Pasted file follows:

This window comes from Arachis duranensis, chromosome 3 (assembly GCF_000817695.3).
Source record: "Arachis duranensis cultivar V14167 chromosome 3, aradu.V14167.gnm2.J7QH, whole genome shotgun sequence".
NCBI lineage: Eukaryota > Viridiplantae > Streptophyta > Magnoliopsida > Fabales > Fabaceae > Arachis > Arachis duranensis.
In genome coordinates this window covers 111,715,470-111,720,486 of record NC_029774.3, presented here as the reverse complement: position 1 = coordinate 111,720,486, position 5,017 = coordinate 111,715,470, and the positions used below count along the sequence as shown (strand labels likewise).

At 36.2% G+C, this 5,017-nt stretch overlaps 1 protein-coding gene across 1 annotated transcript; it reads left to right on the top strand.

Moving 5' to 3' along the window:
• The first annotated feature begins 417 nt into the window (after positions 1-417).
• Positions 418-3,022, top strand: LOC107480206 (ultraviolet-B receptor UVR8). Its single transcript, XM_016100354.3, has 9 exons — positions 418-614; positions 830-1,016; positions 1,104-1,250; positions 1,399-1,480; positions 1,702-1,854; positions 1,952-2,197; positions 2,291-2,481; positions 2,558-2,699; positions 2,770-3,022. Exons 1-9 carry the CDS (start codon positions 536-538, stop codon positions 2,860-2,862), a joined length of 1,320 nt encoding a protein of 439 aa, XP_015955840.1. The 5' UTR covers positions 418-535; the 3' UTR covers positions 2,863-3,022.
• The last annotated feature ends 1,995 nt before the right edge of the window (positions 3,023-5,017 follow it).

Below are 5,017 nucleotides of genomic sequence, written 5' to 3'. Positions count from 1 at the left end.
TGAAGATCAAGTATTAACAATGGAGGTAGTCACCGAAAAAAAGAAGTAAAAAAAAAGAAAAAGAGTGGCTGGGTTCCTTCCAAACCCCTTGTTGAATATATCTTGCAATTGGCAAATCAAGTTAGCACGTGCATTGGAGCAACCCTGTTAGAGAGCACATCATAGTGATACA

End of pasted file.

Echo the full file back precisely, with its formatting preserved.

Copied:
This window comes from Arachis duranensis, chromosome 3 (assembly GCF_000817695.3).
Source record: "Arachis duranensis cultivar V14167 chromosome 3, aradu.V14167.gnm2.J7QH, whole genome shotgun sequence".
NCBI lineage: Eukaryota > Viridiplantae > Streptophyta > Magnoliopsida > Fabales > Fabaceae > Arachis > Arachis duranensis.
In genome coordinates this window covers 111,715,470-111,720,486 of record NC_029774.3, presented here as the reverse complement: position 1 = coordinate 111,720,486, position 5,017 = coordinate 111,715,470, and the positions used below count along the sequence as shown (strand labels likewise).

At 36.2% G+C, this 5,017-nt stretch overlaps 1 protein-coding gene across 1 annotated transcript; it reads left to right on the top strand.

Moving 5' to 3' along the window:
• The first annotated feature begins 417 nt into the window (after positions 1-417).
• Positions 418-3,022, top strand: LOC107480206 (ultraviolet-B receptor UVR8). Its single transcript, XM_016100354.3, has 9 exons — positions 418-614; positions 830-1,016; positions 1,104-1,250; positions 1,399-1,480; positions 1,702-1,854; positions 1,952-2,197; positions 2,291-2,481; positions 2,558-2,699; positions 2,770-3,022. Exons 1-9 carry the CDS (start codon positions 536-538, stop codon positions 2,860-2,862), a joined length of 1,320 nt encoding a protein of 439 aa, XP_015955840.1. The 5' UTR covers positions 418-535; the 3' UTR covers positions 2,863-3,022.
• The last annotated feature ends 1,995 nt before the right edge of the window (positions 3,023-5,017 follow it).

Below are 5,017 nucleotides of genomic sequence, written 5' to 3'. Positions count from 1 at the left end.
TGAAGATCAAGTATTAACAATGGAGGTAGTCACCGAAAAAAAGAAGTAAAAAAAAAGAAAAAGAGTGGCTGGGTTCCTTCCAAACCCCTTGTTGAATATATCTTGCAATTGGCAAATCAAGTTAGCACGTGCATTGGAGCAACCCTGTTAGAGAGCACATCATAGTGATACA